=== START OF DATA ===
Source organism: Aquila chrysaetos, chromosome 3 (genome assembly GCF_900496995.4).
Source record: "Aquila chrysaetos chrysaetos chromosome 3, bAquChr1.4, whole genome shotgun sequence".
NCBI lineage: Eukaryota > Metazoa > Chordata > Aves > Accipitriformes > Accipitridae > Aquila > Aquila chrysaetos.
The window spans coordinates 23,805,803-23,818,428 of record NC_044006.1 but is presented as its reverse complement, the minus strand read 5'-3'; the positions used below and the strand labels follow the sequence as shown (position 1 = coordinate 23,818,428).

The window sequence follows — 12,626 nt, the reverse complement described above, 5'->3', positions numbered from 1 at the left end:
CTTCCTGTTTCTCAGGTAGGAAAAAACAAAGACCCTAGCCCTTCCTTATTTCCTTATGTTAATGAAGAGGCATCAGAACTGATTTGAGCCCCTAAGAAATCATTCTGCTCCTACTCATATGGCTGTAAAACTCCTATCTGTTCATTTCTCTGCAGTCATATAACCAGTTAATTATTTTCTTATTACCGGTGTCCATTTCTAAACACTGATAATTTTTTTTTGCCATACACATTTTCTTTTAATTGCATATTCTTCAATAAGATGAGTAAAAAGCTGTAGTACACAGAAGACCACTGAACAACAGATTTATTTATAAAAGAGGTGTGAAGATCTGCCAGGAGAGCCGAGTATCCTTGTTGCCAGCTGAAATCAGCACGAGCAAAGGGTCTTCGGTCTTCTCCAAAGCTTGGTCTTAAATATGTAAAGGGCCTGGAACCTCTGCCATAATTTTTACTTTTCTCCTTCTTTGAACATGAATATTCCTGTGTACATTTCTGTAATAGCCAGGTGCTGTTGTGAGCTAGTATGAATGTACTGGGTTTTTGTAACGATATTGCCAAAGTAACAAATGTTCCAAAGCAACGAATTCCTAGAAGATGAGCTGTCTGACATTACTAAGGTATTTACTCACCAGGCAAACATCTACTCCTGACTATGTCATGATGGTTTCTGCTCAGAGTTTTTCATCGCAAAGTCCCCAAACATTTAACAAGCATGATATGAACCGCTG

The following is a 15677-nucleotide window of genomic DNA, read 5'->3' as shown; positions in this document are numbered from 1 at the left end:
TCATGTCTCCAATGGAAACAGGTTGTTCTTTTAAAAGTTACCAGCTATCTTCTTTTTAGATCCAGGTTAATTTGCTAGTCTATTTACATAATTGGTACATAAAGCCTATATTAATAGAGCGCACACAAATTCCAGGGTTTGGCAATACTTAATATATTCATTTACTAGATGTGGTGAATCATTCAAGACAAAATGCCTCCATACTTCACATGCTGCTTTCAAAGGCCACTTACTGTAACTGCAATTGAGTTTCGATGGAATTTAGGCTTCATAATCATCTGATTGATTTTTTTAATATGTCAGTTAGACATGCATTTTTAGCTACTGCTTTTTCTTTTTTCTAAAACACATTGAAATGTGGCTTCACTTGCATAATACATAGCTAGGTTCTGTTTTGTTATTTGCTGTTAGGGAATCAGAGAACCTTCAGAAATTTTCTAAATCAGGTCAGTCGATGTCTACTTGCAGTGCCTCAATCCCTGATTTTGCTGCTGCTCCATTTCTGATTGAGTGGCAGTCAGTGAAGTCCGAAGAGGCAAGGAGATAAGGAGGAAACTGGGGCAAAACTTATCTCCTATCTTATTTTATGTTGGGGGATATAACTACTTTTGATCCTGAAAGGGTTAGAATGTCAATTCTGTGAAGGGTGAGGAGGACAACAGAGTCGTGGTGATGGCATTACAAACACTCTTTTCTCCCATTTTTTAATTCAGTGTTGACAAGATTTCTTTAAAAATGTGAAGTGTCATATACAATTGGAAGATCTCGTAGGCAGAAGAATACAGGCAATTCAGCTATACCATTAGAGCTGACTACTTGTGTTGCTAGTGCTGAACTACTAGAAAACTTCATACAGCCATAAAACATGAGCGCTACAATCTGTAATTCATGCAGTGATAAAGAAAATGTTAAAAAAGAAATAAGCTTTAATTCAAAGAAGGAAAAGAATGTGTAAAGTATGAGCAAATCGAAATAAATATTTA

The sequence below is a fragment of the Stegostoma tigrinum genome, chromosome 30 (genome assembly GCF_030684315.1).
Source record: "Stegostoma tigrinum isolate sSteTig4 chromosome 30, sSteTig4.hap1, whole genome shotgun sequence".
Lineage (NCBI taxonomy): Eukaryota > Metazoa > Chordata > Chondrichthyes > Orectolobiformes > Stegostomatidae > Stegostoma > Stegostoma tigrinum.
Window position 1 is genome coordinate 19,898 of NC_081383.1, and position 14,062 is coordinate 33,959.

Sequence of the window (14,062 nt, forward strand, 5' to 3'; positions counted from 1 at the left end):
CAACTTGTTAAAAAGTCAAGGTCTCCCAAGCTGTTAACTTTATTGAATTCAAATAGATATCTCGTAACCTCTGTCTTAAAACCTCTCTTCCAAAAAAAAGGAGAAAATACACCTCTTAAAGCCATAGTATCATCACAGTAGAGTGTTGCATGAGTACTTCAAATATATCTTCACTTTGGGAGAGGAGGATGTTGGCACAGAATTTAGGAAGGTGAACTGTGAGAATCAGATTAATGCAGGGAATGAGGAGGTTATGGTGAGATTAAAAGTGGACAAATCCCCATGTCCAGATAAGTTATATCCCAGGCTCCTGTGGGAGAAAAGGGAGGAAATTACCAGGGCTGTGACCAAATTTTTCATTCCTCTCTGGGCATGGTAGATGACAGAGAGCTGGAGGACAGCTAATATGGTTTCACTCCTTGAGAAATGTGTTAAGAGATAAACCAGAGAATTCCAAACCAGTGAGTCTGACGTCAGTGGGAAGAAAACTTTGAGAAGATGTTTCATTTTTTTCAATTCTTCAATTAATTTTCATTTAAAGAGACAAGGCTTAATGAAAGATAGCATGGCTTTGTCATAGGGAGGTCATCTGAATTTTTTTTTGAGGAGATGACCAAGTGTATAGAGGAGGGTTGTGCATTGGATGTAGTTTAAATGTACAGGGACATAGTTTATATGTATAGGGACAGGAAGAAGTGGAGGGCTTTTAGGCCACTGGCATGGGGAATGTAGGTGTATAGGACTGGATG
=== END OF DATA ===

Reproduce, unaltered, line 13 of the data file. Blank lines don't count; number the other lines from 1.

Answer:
Sequence of the window (14,062 nt, forward strand, 5' to 3'; positions counted from 1 at the left end):